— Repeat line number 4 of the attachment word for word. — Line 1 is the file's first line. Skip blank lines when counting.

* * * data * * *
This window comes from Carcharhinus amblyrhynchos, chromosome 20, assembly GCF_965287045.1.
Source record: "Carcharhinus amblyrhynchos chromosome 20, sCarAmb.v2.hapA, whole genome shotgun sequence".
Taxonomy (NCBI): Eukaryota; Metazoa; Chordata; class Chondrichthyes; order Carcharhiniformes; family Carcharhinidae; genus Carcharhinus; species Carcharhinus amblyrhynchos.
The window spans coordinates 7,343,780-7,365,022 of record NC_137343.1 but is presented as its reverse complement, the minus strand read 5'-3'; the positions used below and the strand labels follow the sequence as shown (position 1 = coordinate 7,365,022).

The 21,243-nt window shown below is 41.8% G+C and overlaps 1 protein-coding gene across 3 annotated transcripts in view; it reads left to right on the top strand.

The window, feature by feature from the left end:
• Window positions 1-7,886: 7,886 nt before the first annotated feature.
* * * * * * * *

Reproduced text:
The window spans coordinates 7,343,780-7,365,022 of record NC_137343.1 but is presented as its reverse complement, the minus strand read 5'-3'; the positions used below and the strand labels follow the sequence as shown (position 1 = coordinate 7,365,022).